Aldridge went into further detail on the TNT broadcast of the Rockets and Portland Trail Blazers on Thursday night:
"Philadelphia and Milwaukee have been mentioned as potential destinations for Asik, but don't count out the Cleveland Cavaliers, who have a veteran big man in Anderson Varejao who doesn't need any plays run for him and could provide the kind of defensive play next to Howard that the Rockets had hoped Asik would provide."
Ever since it became clear the duo of Asik and Dwight Howard wasn't going to work, an Asik trade has simply become a matter of when not if. Houston is waiting until after Dec. 15 to make a deal because players who signed as free agents in the offseason can't be included in a trade until then. However, the Rockets want to consummate a trade before Dec. 20 so any player acquired could still possibly be dealt before the February trade deadline.
The idea that Varejao could be a serious target for the Rockets is a curious one. While the duo of Howard and Asik was a bit disappointing defensively, the real issue was on the offensive end. In the 93 minutes those two have been on the court together, Houston scored just 87.3 points per 100 possessions per NBA.com's stats page, an especially galling number given the generally high-powered nature of the Rockets' offense. Varejao is certainly more skilled than Asik, but he still wouldn't provide the optimal floor spacing playing next to Howard.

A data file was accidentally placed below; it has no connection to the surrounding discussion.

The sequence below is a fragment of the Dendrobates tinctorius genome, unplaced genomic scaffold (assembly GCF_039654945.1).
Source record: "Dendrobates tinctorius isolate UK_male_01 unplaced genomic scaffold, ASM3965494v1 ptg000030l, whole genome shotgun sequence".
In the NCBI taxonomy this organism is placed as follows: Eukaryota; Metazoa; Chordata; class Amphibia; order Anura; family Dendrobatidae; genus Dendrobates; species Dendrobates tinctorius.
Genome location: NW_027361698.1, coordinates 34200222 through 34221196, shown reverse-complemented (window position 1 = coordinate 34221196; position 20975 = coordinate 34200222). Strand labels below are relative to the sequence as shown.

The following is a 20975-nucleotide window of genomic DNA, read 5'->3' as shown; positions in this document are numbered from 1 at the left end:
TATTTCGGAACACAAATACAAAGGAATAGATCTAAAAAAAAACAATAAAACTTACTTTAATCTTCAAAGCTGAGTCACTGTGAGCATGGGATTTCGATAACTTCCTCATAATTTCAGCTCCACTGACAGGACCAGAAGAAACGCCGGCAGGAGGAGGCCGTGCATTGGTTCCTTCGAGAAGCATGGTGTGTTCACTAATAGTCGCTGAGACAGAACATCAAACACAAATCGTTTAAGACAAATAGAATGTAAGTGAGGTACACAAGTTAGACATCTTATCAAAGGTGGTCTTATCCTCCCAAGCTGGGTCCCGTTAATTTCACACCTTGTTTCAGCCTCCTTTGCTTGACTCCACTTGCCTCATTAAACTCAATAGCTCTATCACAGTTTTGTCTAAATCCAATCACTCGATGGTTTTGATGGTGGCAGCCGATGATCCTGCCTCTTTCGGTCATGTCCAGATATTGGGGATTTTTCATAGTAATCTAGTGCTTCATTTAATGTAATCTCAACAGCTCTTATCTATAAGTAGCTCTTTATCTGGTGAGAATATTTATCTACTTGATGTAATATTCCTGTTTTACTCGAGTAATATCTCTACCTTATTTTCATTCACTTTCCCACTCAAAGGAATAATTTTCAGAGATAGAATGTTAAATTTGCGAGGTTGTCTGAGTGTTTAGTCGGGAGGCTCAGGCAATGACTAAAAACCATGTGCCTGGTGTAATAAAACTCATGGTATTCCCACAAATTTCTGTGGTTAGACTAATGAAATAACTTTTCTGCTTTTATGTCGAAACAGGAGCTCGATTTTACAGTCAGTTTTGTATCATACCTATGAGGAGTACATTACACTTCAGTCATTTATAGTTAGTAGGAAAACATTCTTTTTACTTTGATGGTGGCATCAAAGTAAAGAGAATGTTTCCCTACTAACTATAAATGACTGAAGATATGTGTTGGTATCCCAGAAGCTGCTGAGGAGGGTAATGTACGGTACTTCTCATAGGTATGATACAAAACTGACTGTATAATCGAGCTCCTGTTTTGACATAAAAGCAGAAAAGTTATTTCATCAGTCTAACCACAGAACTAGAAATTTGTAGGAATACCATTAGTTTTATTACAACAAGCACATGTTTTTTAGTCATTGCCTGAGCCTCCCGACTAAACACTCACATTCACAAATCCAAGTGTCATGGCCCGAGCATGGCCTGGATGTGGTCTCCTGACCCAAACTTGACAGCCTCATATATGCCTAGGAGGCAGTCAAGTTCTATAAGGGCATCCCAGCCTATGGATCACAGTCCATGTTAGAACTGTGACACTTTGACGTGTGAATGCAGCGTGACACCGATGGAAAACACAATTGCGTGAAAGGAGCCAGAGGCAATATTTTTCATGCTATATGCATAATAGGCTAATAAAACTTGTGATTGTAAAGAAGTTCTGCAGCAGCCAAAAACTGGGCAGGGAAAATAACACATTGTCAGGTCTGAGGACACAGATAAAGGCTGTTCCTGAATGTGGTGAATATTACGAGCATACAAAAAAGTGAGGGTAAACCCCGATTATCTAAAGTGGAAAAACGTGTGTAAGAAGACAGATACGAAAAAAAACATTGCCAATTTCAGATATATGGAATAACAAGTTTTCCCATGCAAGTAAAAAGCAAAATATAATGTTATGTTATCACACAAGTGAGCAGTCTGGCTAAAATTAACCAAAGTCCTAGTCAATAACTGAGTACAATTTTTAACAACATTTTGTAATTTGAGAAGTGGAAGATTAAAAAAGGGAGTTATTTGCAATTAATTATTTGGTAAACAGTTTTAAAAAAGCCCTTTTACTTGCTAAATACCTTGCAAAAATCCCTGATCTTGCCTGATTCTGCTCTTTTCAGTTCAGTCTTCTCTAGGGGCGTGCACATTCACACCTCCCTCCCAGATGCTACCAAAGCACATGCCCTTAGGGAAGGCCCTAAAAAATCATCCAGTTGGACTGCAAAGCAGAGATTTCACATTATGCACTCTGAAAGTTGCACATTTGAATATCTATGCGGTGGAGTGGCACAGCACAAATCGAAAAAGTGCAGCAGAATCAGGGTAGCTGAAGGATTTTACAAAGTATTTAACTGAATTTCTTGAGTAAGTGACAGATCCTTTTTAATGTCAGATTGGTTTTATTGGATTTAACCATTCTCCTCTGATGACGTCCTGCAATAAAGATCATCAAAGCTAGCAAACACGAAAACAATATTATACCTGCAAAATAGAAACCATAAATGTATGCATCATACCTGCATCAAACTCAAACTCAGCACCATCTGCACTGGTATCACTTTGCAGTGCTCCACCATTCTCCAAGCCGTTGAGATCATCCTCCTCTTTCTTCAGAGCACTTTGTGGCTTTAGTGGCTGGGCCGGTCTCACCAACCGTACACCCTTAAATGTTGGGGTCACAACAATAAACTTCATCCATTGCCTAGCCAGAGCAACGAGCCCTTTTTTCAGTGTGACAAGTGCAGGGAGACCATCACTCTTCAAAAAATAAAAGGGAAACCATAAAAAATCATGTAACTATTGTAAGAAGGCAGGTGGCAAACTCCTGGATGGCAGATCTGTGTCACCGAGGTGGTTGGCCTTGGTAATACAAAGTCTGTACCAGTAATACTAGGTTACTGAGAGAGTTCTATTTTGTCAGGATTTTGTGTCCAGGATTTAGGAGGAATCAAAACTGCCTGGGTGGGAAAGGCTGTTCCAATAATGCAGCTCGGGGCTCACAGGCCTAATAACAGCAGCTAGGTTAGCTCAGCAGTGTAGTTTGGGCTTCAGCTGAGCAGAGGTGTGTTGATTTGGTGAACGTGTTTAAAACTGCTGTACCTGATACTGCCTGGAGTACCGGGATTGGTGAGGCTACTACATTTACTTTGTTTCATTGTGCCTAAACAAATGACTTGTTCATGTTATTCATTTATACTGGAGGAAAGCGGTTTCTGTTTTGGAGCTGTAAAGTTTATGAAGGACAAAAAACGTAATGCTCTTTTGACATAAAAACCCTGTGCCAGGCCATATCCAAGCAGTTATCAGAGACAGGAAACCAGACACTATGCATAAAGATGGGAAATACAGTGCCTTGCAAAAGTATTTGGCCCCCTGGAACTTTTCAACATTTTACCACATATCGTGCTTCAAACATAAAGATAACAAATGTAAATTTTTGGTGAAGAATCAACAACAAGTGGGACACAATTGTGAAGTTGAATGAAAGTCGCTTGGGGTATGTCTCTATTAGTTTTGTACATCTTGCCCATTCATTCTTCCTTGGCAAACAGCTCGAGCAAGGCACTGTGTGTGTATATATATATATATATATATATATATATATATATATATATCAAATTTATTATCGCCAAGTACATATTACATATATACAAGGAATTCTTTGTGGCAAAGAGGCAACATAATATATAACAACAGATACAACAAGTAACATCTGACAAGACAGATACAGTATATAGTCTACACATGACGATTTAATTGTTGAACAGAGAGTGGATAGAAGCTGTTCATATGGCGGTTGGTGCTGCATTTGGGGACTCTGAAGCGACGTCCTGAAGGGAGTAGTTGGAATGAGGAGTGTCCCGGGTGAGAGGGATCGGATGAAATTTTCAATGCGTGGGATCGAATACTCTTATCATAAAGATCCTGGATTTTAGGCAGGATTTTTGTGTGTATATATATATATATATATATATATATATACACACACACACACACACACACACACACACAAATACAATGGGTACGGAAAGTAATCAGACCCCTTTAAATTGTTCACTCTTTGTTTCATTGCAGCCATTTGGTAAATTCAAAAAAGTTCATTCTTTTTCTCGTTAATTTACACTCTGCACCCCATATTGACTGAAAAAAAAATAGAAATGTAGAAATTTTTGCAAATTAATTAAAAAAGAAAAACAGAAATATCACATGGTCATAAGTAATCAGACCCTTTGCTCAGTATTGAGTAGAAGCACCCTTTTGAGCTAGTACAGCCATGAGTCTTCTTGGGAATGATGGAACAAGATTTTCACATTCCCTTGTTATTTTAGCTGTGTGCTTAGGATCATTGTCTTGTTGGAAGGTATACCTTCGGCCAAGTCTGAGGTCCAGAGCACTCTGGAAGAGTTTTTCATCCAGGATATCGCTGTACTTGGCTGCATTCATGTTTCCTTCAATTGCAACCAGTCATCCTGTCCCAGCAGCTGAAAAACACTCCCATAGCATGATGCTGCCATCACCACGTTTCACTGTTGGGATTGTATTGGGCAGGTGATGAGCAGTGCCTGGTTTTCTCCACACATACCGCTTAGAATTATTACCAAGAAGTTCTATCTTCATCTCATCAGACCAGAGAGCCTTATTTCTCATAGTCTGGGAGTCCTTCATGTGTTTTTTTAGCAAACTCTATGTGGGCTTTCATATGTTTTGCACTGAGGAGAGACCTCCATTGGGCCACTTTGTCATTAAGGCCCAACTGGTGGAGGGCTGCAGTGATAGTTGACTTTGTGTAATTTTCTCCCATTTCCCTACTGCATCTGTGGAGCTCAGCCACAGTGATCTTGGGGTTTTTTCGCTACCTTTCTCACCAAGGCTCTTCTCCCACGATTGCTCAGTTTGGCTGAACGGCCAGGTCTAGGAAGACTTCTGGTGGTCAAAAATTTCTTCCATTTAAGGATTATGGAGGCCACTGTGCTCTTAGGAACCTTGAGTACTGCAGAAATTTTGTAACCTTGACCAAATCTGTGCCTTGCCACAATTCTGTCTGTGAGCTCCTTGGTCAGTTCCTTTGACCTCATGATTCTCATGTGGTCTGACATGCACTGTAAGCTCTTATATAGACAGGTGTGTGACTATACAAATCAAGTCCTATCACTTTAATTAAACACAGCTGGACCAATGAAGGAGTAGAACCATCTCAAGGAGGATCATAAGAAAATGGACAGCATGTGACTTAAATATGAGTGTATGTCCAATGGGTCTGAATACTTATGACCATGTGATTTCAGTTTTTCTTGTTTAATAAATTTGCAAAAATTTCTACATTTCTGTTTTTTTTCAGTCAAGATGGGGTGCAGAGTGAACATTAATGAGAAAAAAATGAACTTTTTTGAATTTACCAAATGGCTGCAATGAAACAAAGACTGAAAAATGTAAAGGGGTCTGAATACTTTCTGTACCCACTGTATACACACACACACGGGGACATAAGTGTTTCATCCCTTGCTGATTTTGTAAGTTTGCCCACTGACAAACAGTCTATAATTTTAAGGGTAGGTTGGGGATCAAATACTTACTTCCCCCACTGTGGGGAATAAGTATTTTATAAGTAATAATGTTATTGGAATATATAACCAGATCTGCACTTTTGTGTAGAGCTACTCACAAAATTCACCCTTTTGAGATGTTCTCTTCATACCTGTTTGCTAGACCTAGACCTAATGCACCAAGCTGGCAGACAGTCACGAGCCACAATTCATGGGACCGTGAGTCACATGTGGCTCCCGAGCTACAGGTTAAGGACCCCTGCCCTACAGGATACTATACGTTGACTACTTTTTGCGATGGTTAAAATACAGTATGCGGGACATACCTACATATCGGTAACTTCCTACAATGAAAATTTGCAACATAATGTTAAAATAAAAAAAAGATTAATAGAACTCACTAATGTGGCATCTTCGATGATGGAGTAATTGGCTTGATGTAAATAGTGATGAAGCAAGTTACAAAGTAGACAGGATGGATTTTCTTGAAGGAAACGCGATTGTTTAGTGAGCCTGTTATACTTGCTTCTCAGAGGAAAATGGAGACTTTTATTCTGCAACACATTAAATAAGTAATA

Furthermore, the Rockets have a really good thing going with Terrence Jones at the power forward position. Not only is Jones himself playing well, but the Rockets' starters have been brilliant together ever since the youngster was inserted into the lineup. According to NBA.com's stats page, the lineup of Howard, Jones, James Harden, Chandler Parsons and Patrick Beverley is outscoring opponents by 16.9 points per 100 possessions.
So while an Asik trade is inevitable, the goal shouldn't necessarily be to find that "perfect fit" next to Howard. The Rockets may have already found that.
From the Cavs' point of view, a Varejao/Asik swap doesn't seem to make much sense either. Andrew Bynum is obviously a health risk, but he has shown signs of returning to his former self and it's doubtful Bynum and Asik could co-exist. There's also a high likelihood the Rockets would want a first-round pick back in the deal as well, which probably wouldn't be worth it for Cleveland, although a third team could get involved to make things work.